clock menu more-arrow no yes

Filed under:

Falcons snap counts for the Ravens game, where all went poorly

New, comments

It’s not about how the snaps were divvied up, it’s what happened with them.

Baltimore Ravens v Atlanta Falcons Photo by Kevin C. Cox/Getty Images

Offense

Matt Ryan: 53

Jake Matthews: 53

Wes Schweitzer: 53

Alex Mack: 53

Zane Beadles: 53

Ryan Schraeder: 53

Mohamed Sanu: 44

Julio Jones: 41

Austin Hooper: 38

Calvin Ridley: 34

Tevin Coleman: 29

Ito Smith: 24

Logan Paulsen: 18

Justin Hardy: 11

Marvin Hall: 10

Ricky Ortiz: 8

Eric Saubert: 6

Russell Gage: 1

Ty Sambrailo: 1


The clues to this inept offensive performance are not necessarily found in the snap counts, though this team still makes some baffling choices. Ricky Ortiz and Logan Paulsen are in the game for their blocking prowess, but with 26 combined snaps, Atlanta’s offense was still woefully bad.

It starts with the offensive line, which has been unable to hold up well enough to give this offense a fighting chance. Matt Ryan is on pace to be sacked a career-high 48 times—more on that later today—and the ground game has ground to a halt. The Falcons will have a healthy Brandon Fusco back next year and are set at center and left tackle, but Wes Schweitzer, Zane Beadles, and Ryan Schraeder have not cut the mustard this season, and the Falcons must upgrade significantly.

Otherwise, the snap counts are mostly familiar and not all that illuminating. This offense just isn’t playing well right now.

Defense

Desmond Trufant: 81

Robert Alford: 80

Damontae Kazee: 80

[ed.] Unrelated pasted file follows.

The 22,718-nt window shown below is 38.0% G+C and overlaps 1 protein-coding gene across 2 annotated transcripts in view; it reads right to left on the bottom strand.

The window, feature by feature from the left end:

De’Vondre Campbell: 70

Deion Jones: 64

Grady Jarrett: 59

Takk McKinley: 55

Foye Oluokun: 52

Brian Poole: 52

Jack Crawford: 49

Vic Beasley: 48

Sharrod Neasman: 47

Bruce Irvin: 36

Jordan Richards: 31

Terrell McClain: 31

Brooks Reed: 26

Deadrin Senat: 20

Duke Riley: 10


There were stretches of competence on this side of the ball, at least. The Falcons have discovered that Damontae Kazee and Foye Oluokun are starting-caliber players on this defense, and if nothing else good comes of this year, that’s something. Otherwise, they allowed too many big runs and got off the field not nearly enough, with the pass rush once again falling hopelessly short. The Falcons aren’t going to have a particularly difficult time making decisions along their defensive line if this keeps up, with only Grady Jarrett and Takkarist McKinley’s potential really worth banking on.

And there are few surprises here otherwise. The Falcons are trying to lean on their best defenders overall, but their best defenders haven’t been all that great, however well Jarrett is playing and however nice the return of Deion Jones is. I like Sharrod Neasman a great deal, but a team having to lean on him and Richards at strong safety is not a team likely to have a great track record. This team is going to clear out multiple players with 20-plus snaps heading into this offseason, and we’ll hope they can replace them with better options. Full stop.

Special Teams

Kemal Ishmael: 23

Duke Riley: 20

Eric Saubert: 19

Isaiah Oliver: 18

Russell Gage: 18

Justin Bethel: 17

Bruce Carter: 17

Logan Paulsen: 13

Ricky Ortiz: 13

Brian Poole: 11

Sharrod Neasman: 11

Marvin Hall: 11

Justin Hardy: 11

Matt Bosher: 11


Duke Riley’s solid special teams play has more or less ensured he’ll be the team’s fourth linebacker and a core player on teams in 2019. Ditto third tight end Eric Saubert and fifth or sixth wide receiver Russell Gage, who look terrific in this context. Unfortunately, most of the guys the Falcons are leaning on otherwise are free agents after the year, leaving the Falcons with some tough decisions as they look to keep a solid special teams unit together.